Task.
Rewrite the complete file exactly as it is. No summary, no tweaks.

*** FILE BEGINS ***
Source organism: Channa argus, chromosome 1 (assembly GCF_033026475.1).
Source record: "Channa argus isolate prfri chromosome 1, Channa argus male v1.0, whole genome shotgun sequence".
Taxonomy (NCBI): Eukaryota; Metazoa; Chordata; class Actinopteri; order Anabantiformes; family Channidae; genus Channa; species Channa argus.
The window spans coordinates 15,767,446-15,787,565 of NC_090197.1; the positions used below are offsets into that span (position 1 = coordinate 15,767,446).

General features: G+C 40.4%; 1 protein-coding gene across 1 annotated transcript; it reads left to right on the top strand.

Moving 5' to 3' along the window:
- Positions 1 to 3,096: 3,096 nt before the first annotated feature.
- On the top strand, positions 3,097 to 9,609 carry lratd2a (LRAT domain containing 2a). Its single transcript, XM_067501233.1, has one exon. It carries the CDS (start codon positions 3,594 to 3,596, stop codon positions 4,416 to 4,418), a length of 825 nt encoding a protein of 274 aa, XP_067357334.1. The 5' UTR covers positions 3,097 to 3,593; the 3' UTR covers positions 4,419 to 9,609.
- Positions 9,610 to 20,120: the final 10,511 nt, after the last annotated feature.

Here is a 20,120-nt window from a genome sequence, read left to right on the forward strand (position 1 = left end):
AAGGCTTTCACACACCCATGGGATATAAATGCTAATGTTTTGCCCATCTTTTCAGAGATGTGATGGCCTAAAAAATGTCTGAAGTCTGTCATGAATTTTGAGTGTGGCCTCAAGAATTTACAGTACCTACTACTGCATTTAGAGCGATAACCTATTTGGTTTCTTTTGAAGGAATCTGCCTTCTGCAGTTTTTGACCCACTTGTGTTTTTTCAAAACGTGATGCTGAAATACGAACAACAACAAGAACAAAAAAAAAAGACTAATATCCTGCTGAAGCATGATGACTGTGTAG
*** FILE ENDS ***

Source organism: Channa argus, chromosome 1 (assembly GCF_033026475.1).
Source record: "Channa argus isolate prfri chromosome 1, Channa argus male v1.0, whole genome shotgun sequence".
Taxonomy (NCBI): Eukaryota; Metazoa; Chordata; class Actinopteri; order Anabantiformes; family Channidae; genus Channa; species Channa argus.
The window spans coordinates 15,767,446-15,787,565 of NC_090197.1; the positions used below are offsets into that span (position 1 = coordinate 15,767,446).

General features: G+C 40.4%; 1 protein-coding gene across 1 annotated transcript; it reads left to right on the top strand.

Moving 5' to 3' along the window:
- Positions 1 to 3,096: 3,096 nt before the first annotated feature.
- On the top strand, positions 3,097 to 9,609 carry lratd2a (LRAT domain containing 2a). Its single transcript, XM_067501233.1, has one exon. It carries the CDS (start codon positions 3,594 to 3,596, stop codon positions 4,416 to 4,418), a length of 825 nt encoding a protein of 274 aa, XP_067357334.1. The 5' UTR covers positions 3,097 to 3,593; the 3' UTR covers positions 4,419 to 9,609.
- Positions 9,610 to 20,120: the final 10,511 nt, after the last annotated feature.

Here is a 20,120-nt window from a genome sequence, read left to right on the forward strand (position 1 = left end):
AAGGCTTTCACACACCCATGGGATATAAATGCTAATGTTTTGCCCATCTTTTCAGAGATGTGATGGCCTAAAAAATGTCTGAAGTCTGTCATGAATTTTGAGTGTGGCCTCAAGAATTTACAGTACCTACTACTGCATTTAGAGCGATAACCTATTTGGTTTCTTTTGAAGGAATCTGCCTTCTGCAGTTTTTGACCCACTTGTGTTTTTTCAAAACGTGATGCTGAAATACGAACAACAACAAGAACAAAAAAAAAAGACTAATATCCTGCTGAAGCATGATGACTGTGTAG